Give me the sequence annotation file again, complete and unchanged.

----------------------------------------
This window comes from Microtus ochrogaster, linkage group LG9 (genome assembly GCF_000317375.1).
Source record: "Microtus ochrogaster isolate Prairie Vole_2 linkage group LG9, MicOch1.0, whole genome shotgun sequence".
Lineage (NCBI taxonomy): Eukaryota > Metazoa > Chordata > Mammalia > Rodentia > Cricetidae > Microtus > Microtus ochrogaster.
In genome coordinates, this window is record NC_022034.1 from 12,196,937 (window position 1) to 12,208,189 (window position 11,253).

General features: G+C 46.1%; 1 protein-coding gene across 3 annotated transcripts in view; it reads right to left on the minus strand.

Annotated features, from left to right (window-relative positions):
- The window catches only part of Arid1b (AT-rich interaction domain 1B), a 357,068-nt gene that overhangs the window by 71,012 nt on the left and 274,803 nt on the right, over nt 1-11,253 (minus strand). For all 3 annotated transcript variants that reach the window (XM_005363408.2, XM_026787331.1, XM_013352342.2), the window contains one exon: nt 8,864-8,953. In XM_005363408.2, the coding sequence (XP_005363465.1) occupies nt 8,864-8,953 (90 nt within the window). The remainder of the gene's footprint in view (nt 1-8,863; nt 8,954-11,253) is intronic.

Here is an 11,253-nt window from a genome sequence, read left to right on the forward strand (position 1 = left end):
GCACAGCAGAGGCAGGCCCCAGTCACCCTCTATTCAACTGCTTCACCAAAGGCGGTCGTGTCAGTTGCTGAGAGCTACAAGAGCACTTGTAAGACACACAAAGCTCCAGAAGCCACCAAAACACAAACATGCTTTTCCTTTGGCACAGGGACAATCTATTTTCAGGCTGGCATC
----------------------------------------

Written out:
This window comes from Microtus ochrogaster, linkage group LG9 (genome assembly GCF_000317375.1).
Source record: "Microtus ochrogaster isolate Prairie Vole_2 linkage group LG9, MicOch1.0, whole genome shotgun sequence".
Lineage (NCBI taxonomy): Eukaryota > Metazoa > Chordata > Mammalia > Rodentia > Cricetidae > Microtus > Microtus ochrogaster.
In genome coordinates, this window is record NC_022034.1 from 12,196,937 (window position 1) to 12,208,189 (window position 11,253).

General features: G+C 46.1%; 1 protein-coding gene across 3 annotated transcripts in view; it reads right to left on the minus strand.

Annotated features, from left to right (window-relative positions):
- The window catches only part of Arid1b (AT-rich interaction domain 1B), a 357,068-nt gene that overhangs the window by 71,012 nt on the left and 274,803 nt on the right, over nt 1-11,253 (minus strand). For all 3 annotated transcript variants that reach the window (XM_005363408.2, XM_026787331.1, XM_013352342.2), the window contains one exon: nt 8,864-8,953. In XM_005363408.2, the coding sequence (XP_005363465.1) occupies nt 8,864-8,953 (90 nt within the window). The remainder of the gene's footprint in view (nt 1-8,863; nt 8,954-11,253) is intronic.

Here is an 11,253-nt window from a genome sequence, read left to right on the forward strand (position 1 = left end):
GCACAGCAGAGGCAGGCCCCAGTCACCCTCTATTCAACTGCTTCACCAAAGGCGGTCGTGTCAGTTGCTGAGAGCTACAAGAGCACTTGTAAGACACACAAAGCTCCAGAAGCCACCAAAACACAAACATGCTTTTCCTTTGGCACAGGGACAATCTATTTTCAGGCTGGCATC